A full sampler will reveal a complete or partial ground profile although guidance from the driller will be needed on any compression that may have occurred and resulted in, for example, a 1.5 m sample occupying a 1 m space in the sampler. With some window sampling systems, samples can be recovered in a thin walled transparent liner placed inside the steel tubes. The liner is removed for visual inspection or capped at each end for transporting to the laboratory. Whatever system is used, the quantity of soil within the sampler is small and, particularly where the analytical suite is extensive, a sample may have to be taken from a 0.5 m or so section to ensure sufficient quantity. The advantage, however, is that once soil is taken for samples and backfilling purposes, there is rarely any excess requiring disposal.

Narrow diameter groundwater/gas monitoring installations can be constructed in the borehole once all samplers are withdrawn. Whilst the diameter of the standpipe is ultimately dictated by the diameter of the smallest (and lowest positioned) sampler, in practice it is usually possible to install a 19 mm or 35 mm standpipe with a fine gravel pack surround. With some systems, it is possible to drive a water well in through unsampled ground using the hammer unit.

This method is not suitable where there is a need to drill through an aquiclude into an aquifer as there is no way of protecting the aquifer from downwards migration of any contaminants from the ground above the aquiclude during drilling.

The equipment is generally brought to site in a van or four-wheel drive vehicle and from then on, it can be carried by hand around the site. In many circumstances the fact that this is largely a manual method is its advantage over even the smallest drilling rigs. Window sampling causes minimal disturbance to the ground surface (e.g. useful for investigations inside buildings, in a landscaped car park or between the sleepers of rail lines. The method can be used where access is very restricted (e.g. small operational sites and in gardens). It can also achieve rapid coverage to shallow depth (e.g. useful for establishing the thickness of a landfill cap over a large area).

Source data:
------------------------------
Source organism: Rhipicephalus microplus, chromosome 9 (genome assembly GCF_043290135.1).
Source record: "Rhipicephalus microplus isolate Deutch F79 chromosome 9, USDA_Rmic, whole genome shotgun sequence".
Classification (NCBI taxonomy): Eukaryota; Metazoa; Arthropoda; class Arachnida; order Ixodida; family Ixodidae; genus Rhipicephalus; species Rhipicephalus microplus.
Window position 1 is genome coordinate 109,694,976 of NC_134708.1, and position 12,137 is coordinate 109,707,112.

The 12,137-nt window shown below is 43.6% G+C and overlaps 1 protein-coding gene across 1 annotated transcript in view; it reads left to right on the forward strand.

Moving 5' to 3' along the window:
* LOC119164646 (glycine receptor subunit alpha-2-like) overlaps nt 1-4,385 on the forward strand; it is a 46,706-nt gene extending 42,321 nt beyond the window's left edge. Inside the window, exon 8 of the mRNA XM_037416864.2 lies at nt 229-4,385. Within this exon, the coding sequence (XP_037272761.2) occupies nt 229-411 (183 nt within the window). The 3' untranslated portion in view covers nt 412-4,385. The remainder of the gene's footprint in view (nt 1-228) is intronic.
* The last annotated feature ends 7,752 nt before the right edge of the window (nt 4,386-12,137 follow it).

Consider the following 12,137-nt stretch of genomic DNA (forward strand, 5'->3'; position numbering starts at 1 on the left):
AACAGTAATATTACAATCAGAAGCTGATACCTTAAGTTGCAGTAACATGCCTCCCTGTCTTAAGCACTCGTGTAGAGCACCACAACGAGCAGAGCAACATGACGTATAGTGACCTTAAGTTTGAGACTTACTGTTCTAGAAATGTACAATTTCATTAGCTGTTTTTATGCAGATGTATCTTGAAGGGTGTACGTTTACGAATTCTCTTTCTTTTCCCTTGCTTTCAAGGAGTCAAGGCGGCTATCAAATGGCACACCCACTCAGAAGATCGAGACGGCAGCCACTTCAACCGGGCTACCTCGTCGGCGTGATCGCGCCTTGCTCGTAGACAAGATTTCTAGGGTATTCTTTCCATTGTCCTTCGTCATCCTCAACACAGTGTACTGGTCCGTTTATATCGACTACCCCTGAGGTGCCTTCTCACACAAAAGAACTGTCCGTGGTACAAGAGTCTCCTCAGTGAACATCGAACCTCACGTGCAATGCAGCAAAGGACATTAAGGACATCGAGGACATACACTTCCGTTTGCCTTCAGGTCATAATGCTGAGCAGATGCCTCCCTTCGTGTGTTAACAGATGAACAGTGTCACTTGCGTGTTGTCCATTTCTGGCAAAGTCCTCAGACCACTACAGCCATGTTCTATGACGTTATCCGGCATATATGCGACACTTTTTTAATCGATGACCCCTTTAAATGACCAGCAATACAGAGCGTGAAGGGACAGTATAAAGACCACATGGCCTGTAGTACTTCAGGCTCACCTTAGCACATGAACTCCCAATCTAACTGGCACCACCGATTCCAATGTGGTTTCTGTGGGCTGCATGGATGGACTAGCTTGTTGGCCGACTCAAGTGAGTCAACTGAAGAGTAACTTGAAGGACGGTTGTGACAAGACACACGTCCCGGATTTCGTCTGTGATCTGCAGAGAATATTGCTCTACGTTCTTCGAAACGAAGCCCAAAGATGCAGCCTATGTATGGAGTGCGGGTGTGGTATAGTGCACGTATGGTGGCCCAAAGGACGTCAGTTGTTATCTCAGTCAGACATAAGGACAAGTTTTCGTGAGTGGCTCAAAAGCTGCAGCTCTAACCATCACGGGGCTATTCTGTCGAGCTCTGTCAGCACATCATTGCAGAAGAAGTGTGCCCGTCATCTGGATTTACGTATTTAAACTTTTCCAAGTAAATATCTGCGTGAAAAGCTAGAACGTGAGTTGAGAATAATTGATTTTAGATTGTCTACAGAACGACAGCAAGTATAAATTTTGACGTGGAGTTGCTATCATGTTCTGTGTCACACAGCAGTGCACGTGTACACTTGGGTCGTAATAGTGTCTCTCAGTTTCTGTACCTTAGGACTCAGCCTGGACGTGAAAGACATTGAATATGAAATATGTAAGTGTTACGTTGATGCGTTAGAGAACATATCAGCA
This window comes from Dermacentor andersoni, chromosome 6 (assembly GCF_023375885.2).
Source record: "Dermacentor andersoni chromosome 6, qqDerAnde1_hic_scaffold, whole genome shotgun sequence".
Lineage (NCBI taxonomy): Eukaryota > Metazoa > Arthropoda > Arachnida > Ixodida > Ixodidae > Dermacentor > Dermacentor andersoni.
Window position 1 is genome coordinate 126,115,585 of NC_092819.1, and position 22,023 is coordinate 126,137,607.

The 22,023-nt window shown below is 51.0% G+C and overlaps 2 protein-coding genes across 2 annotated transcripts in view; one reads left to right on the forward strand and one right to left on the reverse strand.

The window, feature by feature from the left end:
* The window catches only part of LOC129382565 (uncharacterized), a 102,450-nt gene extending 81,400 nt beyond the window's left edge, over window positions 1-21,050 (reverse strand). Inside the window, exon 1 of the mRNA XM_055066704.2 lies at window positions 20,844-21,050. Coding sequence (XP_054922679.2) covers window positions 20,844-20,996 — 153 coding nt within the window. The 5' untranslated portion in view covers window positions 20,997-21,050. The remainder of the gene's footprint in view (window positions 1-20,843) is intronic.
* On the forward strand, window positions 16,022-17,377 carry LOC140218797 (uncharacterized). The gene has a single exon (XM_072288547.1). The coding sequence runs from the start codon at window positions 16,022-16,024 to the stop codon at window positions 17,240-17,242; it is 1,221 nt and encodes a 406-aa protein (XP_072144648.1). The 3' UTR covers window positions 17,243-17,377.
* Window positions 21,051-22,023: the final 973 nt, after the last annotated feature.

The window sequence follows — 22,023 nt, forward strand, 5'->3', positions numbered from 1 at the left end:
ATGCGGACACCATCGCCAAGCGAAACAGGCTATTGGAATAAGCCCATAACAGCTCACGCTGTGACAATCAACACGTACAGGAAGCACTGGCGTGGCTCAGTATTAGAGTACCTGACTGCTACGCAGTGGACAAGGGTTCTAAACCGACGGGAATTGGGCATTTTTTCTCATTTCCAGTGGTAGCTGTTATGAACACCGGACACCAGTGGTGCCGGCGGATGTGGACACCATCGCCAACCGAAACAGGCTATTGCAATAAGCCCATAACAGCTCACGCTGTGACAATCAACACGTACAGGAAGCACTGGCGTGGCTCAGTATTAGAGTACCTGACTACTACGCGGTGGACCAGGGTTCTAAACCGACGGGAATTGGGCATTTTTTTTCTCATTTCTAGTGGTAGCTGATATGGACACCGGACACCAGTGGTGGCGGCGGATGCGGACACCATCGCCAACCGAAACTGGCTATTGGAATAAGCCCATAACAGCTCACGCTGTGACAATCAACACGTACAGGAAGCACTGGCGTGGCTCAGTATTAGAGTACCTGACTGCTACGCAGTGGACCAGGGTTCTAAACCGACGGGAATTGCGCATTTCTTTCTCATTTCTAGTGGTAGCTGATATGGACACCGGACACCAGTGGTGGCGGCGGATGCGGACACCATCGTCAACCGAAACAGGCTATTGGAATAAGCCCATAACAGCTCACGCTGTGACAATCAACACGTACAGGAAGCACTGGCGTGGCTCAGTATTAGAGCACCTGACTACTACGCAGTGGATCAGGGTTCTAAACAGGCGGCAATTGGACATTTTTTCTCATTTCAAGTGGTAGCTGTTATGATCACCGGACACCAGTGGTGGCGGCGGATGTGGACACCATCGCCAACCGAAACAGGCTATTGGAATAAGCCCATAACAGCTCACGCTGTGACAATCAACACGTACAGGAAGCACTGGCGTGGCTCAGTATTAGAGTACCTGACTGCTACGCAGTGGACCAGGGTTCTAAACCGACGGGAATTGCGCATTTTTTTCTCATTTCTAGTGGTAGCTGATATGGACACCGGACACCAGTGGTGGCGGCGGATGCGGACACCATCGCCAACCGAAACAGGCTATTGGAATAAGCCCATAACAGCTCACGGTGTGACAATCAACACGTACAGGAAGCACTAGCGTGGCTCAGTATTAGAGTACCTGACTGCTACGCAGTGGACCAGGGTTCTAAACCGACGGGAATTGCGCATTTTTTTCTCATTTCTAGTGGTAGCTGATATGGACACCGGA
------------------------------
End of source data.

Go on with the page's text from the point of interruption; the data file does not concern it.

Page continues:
Electric Dynamic (Window) Sampling

We also offer an electrical powered drilling unit which is capable of Windowless sampling, SPT’s etc., the same as a diesel/petrol powered rig. We replace the diesel power source with a unit that is electrically driven.

The power pack simply plugs into a 13amp socket/generator which in turn runs the hydraulics on the rig but, (being electric) it does not produce any fumes.

This is ideal for working in buildings, restricted area’s and petrol chemical plants etc.

We can also offer an electric powered hand held sampling unit for height/restricted areas.

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    Hanover Street